At the same time, the Court observed that, pursuant to the challenged provisions, the consent of the trade union body was a mandatory requirement for the dismissal of the employee. Correlatively, the simple ascertainment of lack of this consent could have served as basis for the automatic re-establishment of the employee in office by a court of law.
In this context, the Court found that the mandatory consent of the trade union body and the automatic re-establishment in office in the absence of such consent amounts to a veto right at the dismissal of employees.
Thus, the Court noted that the protection of employees cannot be ensured by a total neglect of the interests of the employer who, within the limits set by law, must have autonomy in the organization and functioning of his/her own institution. Therefore, the Court held that the veto right of trade union bodies is disproportionate to the legitimate aim of protecting the rights of employees in relation to the employer's rights in the process of organizing the operation of the unit.
In conclusion, the Court ascertained that the veto right of trade union bodies in the decisions to dismiss the employees infringes upon the provisions of Articles 9, 46 and 126 of the Constitution, which enshrine the free economic initiative, the free entrepreneurial activity and the right to property. In this respect, the lack of consent of the trade union body in the dismissal of employees cannot in itself constitute the basis for automatic re-establishment in office.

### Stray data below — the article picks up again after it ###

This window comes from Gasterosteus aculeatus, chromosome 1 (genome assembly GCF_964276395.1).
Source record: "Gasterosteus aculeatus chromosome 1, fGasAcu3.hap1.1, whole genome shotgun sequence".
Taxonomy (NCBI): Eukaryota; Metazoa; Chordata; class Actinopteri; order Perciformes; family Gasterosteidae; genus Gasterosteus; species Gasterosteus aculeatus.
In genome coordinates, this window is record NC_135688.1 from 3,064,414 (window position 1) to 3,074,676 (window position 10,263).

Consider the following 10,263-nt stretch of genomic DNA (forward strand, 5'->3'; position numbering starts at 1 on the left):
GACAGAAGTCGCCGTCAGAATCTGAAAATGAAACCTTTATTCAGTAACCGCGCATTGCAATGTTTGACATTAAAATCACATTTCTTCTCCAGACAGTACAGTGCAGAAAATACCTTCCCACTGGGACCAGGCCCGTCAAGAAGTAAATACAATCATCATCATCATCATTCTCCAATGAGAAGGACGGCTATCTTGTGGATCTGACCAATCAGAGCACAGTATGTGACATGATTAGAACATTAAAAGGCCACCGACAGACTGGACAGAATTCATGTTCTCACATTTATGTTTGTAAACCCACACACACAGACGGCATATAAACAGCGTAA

In the same context, the Court mentioned that it will issue an Address to the Parliament for the revision of the provisions enshrining a similar legislative solution regarding the veto right of trade union bodies in the dismissal procedure of employees.
At the same time, the Court held that in order to safeguard the rights and interests protected by law, in the event of an abusive dismissal, the employee is entitled to bring legal action. Thus, if the court of law finds that the dismissal is unlawful, it may order the re-establishment in office and compensation of damages caused for the entire period of forced absence from work.
Judgment of the Court
Stemming from the set forth arguments, the Constitutional Court admitted the exception of unconstitutionality and declared unconstitutional the first sentence "the dismissal of employees - trade union members - in cases, provided for by Article 87.1 items c), d), e), g) and h), is admitted only with the preliminary written consent of the trade union body (administrator) of the unit" of Article 87.1 of the Labour Code no.154-XV of 28 March 2003 in the wording preceding the Law no.188 of 21 September 2017.
The Judgment of the Constitutional Court is final, cannot be appealed, shall enter into force on the date of passing, and shall be published in the Official Journal of Moldova.
This is an English language courtesy translation of the original press-release in Romanian language.